California Professional Firefighters

Cyanide Exposure Can Lead to Acute and Chronic Illness

After a series of fires in Rhode Island, including an incident where a firefighter was successfully resuscitated after cardiac arrest, an investigation concluded that many firefighters had reported symptoms consistent with cyanide poisoning.

Plastics burn and cyanide is produced. The quantity of cyanide in smoke is greater than previously believed. This signs and symptoms of cyanide poisoning in firefighters has gone unnoticed because they are similar to carbon monoxide poisoning.

The half-life of cyanide in the body is only about one hour, so the cyanide can clear before it can be detected. However, cyanide can cause cardiac arrhythmias and other medical conditions commonly experienced by firefighters. The effects of cyanide on the heart may show up days to weeks after the exposure, even if the poison is not detectable in the blood.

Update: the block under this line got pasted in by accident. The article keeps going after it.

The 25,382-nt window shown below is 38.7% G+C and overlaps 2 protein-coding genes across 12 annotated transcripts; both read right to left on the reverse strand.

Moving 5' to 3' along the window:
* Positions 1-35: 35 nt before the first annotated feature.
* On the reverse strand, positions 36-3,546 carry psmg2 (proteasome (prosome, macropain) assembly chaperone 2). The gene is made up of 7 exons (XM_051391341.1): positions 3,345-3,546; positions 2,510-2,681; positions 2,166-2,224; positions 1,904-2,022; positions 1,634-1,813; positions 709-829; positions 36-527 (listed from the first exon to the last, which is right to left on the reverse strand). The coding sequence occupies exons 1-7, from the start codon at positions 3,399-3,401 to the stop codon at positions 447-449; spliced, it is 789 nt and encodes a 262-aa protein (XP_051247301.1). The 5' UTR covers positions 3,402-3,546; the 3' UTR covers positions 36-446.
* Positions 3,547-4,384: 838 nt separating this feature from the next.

If you have been on the fire ground, and have experienced weakness, fatigue and headaches after the fire is extinguished, you may have been exposed to toxic levels of cyanide.

The complete report can be read on-line at http://www.firehouse.com/interactive/calendar/featured/PFDCyanideReport.pdf

Cyanide is only one of hundreds of toxins of which you, as a firefighter, are exposed. To track these exposures and provide the link to occupationally-related diseases, use the CPF-sponsored Personal Exposure Reporting System. For more information, go to our website, www.peronline.org. Protect yourself, protect your family and protect your benefits.